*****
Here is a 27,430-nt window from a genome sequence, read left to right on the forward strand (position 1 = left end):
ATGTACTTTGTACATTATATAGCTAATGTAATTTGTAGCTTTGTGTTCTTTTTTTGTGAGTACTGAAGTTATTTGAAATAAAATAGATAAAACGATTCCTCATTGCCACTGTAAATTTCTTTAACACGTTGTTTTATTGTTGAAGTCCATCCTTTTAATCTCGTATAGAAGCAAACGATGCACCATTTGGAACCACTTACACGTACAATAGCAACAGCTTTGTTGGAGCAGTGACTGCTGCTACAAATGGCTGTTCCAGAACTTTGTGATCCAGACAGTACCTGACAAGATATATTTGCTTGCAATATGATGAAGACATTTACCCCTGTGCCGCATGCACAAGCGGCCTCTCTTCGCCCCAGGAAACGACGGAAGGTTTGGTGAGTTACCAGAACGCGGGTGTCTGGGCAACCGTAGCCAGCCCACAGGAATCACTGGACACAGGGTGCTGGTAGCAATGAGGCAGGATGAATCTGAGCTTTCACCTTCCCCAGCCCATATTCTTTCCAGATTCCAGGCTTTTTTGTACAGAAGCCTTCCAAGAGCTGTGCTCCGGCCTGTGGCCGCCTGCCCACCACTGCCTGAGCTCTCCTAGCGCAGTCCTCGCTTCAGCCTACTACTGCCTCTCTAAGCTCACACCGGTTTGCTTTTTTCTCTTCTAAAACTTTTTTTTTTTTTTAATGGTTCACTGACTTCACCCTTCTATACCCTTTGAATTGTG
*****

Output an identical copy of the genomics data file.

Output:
Here is a 27,430-nt window from a genome sequence, read left to right on the forward strand (position 1 = left end):
ATGTACTTTGTACATTATATAGCTAATGTAATTTGTAGCTTTGTGTTCTTTTTTTGTGAGTACTGAAGTTATTTGAAATAAAATAGATAAAACGATTCCTCATTGCCACTGTAAATTTCTTTAACACGTTGTTTTATTGTTGAAGTCCATCCTTTTAATCTCGTATAGAAGCAAACGATGCACCATTTGGAACCACTTACACGTACAATAGCAACAGCTTTGTTGGAGCAGTGACTGCTGCTACAAATGGCTGTTCCAGAACTTTGTGATCCAGACAGTACCTGACAAGATATATTTGCTTGCAATATGATGAAGACATTTACCCCTGTGCCGCATGCACAAGCGGCCTCTCTTCGCCCCAGGAAACGACGGAAGGTTTGGTGAGTTACCAGAACGCGGGTGTCTGGGCAACCGTAGCCAGCCCACAGGAATCACTGGACACAGGGTGCTGGTAGCAATGAGGCAGGATGAATCTGAGCTTTCACCTTCCCCAGCCCATATTCTTTCCAGATTCCAGGCTTTTTTGTACAGAAGCCTTCCAAGAGCTGTGCTCCGGCCTGTGGCCGCCTGCCCACCACTGCCTGAGCTCTCCTAGCGCAGTCCTCGCTTCAGCCTACTACTGCCTCTCTAAGCTCACACCGGTTTGCTTTTTTCTCTTCTAAAACTTTTTTTTTTTTTTAATGGTTCACTGACTTCACCCTTCTATACCCTTTGAATTGTG